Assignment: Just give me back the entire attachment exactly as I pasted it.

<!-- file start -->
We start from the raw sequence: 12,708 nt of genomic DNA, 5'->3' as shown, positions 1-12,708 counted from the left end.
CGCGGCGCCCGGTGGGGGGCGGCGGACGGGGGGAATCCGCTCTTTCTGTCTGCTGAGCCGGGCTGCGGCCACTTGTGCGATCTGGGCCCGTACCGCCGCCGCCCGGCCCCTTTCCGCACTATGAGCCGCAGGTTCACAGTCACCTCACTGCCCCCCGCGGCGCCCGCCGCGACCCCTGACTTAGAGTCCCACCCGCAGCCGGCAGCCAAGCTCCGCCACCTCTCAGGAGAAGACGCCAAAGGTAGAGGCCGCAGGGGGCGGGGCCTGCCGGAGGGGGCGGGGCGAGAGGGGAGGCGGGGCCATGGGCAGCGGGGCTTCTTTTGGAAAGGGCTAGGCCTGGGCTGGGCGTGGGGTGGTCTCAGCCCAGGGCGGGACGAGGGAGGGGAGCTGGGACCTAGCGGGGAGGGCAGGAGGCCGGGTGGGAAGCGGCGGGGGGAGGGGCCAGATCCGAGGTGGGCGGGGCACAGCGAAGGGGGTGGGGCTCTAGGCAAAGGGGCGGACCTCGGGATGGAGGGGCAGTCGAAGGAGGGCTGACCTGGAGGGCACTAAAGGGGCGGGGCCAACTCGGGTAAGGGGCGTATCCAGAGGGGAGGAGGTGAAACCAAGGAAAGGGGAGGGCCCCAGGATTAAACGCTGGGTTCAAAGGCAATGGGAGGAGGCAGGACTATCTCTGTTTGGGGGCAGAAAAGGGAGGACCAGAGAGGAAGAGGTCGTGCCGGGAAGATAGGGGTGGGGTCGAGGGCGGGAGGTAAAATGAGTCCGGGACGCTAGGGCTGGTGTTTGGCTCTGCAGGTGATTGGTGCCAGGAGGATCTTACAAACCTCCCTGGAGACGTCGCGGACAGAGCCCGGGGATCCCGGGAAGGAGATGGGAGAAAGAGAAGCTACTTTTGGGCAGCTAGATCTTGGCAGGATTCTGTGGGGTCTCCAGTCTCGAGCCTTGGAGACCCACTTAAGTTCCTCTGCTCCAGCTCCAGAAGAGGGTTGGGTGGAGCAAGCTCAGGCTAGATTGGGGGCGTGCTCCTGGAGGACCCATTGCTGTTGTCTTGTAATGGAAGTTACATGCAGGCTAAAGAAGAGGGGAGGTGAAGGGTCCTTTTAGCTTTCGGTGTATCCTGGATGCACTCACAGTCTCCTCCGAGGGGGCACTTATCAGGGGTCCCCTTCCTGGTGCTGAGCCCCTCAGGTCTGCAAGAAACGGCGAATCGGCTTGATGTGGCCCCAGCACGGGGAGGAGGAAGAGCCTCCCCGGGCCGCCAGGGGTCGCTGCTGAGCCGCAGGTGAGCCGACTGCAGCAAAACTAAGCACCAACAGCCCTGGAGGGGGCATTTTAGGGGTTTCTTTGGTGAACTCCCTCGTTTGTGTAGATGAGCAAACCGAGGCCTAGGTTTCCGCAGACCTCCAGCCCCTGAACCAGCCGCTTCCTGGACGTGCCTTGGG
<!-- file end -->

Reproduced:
We start from the raw sequence: 12,708 nt of genomic DNA, 5'->3' as shown, positions 1-12,708 counted from the left end.
CGCGGCGCCCGGTGGGGGGCGGCGGACGGGGGGAATCCGCTCTTTCTGTCTGCTGAGCCGGGCTGCGGCCACTTGTGCGATCTGGGCCCGTACCGCCGCCGCCCGGCCCCTTTCCGCACTATGAGCCGCAGGTTCACAGTCACCTCACTGCCCCCCGCGGCGCCCGCCGCGACCCCTGACTTAGAGTCCCACCCGCAGCCGGCAGCCAAGCTCCGCCACCTCTCAGGAGAAGACGCCAAAGGTAGAGGCCGCAGGGGGCGGGGCCTGCCGGAGGGGGCGGGGCGAGAGGGGAGGCGGGGCCATGGGCAGCGGGGCTTCTTTTGGAAAGGGCTAGGCCTGGGCTGGGCGTGGGGTGGTCTCAGCCCAGGGCGGGACGAGGGAGGGGAGCTGGGACCTAGCGGGGAGGGCAGGAGGCCGGGTGGGAAGCGGCGGGGGGAGGGGCCAGATCCGAGGTGGGCGGGGCACAGCGAAGGGGGTGGGGCTCTAGGCAAAGGGGCGGACCTCGGGATGGAGGGGCAGTCGAAGGAGGGCTGACCTGGAGGGCACTAAAGGGGCGGGGCCAACTCGGGTAAGGGGCGTATCCAGAGGGGAGGAGGTGAAACCAAGGAAAGGGGAGGGCCCCAGGATTAAACGCTGGGTTCAAAGGCAATGGGAGGAGGCAGGACTATCTCTGTTTGGGGGCAGAAAAGGGAGGACCAGAGAGGAAGAGGTCGTGCCGGGAAGATAGGGGTGGGGTCGAGGGCGGGAGGTAAAATGAGTCCGGGACGCTAGGGCTGGTGTTTGGCTCTGCAGGTGATTGGTGCCAGGAGGATCTTACAAACCTCCCTGGAGACGTCGCGGACAGAGCCCGGGGATCCCGGGAAGGAGATGGGAGAAAGAGAAGCTACTTTTGGGCAGCTAGATCTTGGCAGGATTCTGTGGGGTCTCCAGTCTCGAGCCTTGGAGACCCACTTAAGTTCCTCTGCTCCAGCTCCAGAAGAGGGTTGGGTGGAGCAAGCTCAGGCTAGATTGGGGGCGTGCTCCTGGAGGACCCATTGCTGTTGTCTTGTAATGGAAGTTACATGCAGGCTAAAGAAGAGGGGAGGTGAAGGGTCCTTTTAGCTTTCGGTGTATCCTGGATGCACTCACAGTCTCCTCCGAGGGGGCACTTATCAGGGGTCCCCTTCCTGGTGCTGAGCCCCTCAGGTCTGCAAGAAACGGCGAATCGGCTTGATGTGGCCCCAGCACGGGGAGGAGGAAGAGCCTCCCCGGGCCGCCAGGGGTCGCTGCTGAGCCGCAGGTGAGCCGACTGCAGCAAAACTAAGCACCAACAGCCCTGGAGGGGGCATTTTAGGGGTTTCTTTGGTGAACTCCCTCGTTTGTGTAGATGAGCAAACCGAGGCCTAGGTTTCCGCAGACCTCCAGCCCCTGAACCAGCCGCTTCCTGGACGTGCCTTGGG